The chronic pain syndrome inherited erythromelalgia (IEM) is attributed to mutations in the voltage-gated sodium channel (NaV) 1.7. Still, recent studies targeting NaV1.7 in clinical trials have provided conflicting results. Here, we differentiated induced pluripotent stem cells from IEM patients with the NaV1.7/I848T mutation into sensory nociceptors. Action potentials in these IEM nociceptors displayed a decreased firing threshold, an enhanced upstroke, and afterhyperpolarization, all of which may explain the increased pain experienced by patients. Subsequently, we investigated the voltage dependence of the tetrodotoxin-sensitive NaV activation in these human sensory neurons using a specific prepulse voltage protocol. The IEM mutation induced a hyperpolarizing shift of NaV activation, which leads to activation of NaV1.7 at more negative potentials. Our results indicate that NaV1.7 is not active during subthreshold depolarizations, but that its activity defines the action potential threshold and contributes significantly to the action potential upstroke. Thus, our model system with induced pluripotent stem cell–derived sensory neurons provides a new rationale for NaV1.7 function and promises to be valuable as a translational tool to profile and develop more efficacious clinical analgesics.
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Human sodium channel NaV1.7 in induced pluripotent stem cell–derived sensory neurons sets the action potential threshold but does not support subthreshold depolarizations.
aInstitute of Physiology, Medical Faculty, RWTH Aachen University, Aachen, Germany. Dr. Bressan is now with the German Center for Neurodegenerative Diseases (DZNE), Tübingen, Germany
bDepartment of Cell Biology, Institute for Biomedical Engineering, Medical Faculty, RWTH Aachen University, Aachen, Germany. Dr. Sontag is now with the Taconic Biosciences GmbH, Köln, Germany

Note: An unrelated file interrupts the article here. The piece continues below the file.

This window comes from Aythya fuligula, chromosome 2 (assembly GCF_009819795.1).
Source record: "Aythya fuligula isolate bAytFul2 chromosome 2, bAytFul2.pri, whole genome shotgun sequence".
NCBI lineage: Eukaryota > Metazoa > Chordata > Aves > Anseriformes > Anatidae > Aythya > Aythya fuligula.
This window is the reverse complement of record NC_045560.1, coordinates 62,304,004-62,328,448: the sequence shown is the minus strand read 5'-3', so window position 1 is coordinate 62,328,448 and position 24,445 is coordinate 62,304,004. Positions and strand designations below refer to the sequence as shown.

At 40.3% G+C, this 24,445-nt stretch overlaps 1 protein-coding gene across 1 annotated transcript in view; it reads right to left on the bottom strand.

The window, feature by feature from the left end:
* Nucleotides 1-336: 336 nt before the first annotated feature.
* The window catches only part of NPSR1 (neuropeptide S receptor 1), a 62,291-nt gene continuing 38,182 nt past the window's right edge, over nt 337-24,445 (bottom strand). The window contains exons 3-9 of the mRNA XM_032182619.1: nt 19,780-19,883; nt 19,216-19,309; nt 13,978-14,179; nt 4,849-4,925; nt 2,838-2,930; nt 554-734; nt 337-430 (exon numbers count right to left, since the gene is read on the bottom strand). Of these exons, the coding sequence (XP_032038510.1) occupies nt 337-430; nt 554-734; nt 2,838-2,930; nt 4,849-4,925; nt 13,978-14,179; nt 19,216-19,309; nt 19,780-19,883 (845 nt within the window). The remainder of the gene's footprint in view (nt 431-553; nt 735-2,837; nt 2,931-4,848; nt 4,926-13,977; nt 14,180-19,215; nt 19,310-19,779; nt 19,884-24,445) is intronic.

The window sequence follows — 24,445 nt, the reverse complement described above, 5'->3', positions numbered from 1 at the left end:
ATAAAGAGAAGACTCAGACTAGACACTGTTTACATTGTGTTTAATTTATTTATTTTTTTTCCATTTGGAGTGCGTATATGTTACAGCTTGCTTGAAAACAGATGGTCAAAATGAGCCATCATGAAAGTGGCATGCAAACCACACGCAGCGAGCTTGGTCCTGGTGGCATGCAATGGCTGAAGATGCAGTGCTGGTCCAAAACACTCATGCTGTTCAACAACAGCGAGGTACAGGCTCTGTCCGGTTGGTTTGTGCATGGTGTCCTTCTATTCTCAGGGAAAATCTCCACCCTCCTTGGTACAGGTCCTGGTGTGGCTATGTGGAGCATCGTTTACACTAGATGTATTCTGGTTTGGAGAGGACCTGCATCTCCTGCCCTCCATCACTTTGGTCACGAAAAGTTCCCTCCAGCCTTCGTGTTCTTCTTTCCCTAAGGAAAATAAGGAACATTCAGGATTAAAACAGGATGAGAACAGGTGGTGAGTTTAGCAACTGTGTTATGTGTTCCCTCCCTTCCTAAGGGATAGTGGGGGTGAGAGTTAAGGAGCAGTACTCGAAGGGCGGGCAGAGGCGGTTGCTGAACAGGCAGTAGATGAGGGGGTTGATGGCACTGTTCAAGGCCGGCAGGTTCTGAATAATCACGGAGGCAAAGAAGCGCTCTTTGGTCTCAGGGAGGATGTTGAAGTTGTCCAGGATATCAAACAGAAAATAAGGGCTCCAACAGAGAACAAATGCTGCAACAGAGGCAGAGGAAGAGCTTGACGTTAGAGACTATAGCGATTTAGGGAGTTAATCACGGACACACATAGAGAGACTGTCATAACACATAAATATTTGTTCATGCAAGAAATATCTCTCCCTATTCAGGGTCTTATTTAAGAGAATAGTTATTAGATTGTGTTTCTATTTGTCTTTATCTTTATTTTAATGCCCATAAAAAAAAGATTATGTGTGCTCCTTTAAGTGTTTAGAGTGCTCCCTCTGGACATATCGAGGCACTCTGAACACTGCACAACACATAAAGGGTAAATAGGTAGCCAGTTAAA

cHelmholtz-Institute for Biomedical Engineering, RWTH Aachen University, Aachen, Germany
dInstitute for Physiology and Pathophysiology, Friedrich-Alexander-University Erlangen-Nürnberg, Erlangen, Germany
eInstitute of Human Genetics, Uniklinik RWTH Aachen, Aachen, Germany
fDivision of Stem Cell Biology and Cellular Engineering, Helmholtz-Institute for Biomedical Engineering, RWTH Aachen University, Aachen, Germany
gSection of Clinical Neurophysiology, Department of Neurology, Oslo University Hospital-Rikshospitalet, Oslo, Norway
hMetrion Biosciences, Cambridge, United Kingdom
iDepartment of Molecular Neurology, Friedrich-Alexander-University Erlangen-Nürnberg, Erlangen, Germany
jDepartment of Experimental Pain Research Mannheim, Heidelberg University, Mannheim, Germany
kInstitute of Clinical Medicine, University of Oslo, Oslo, Norway
lDepartment of Stem Cell Biology, Friedrich-Alexander-University Erlangen-Nürnberg, Erlangen, Germany
Corresponding author. Address: Institute of Physiology, Medical Faculty, RWTH Aachen University, Pauwelsstr 30, 52074 Aachen, Germany. Tel.: 0049 241 8088810; fax: 0049 241 8082434. E-mail address: firstname.lastname@example.org (A. Lampert).
Sponsorships or competing interests that may be relevant to content are disclosed at the end of this article.
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J.E. Meents, E. Bressan, S. Sontag, and A. Foerster contributed equally to this work.
Received September 13, 2018
Received in revised form January 09, 2019
Accepted January 25, 2019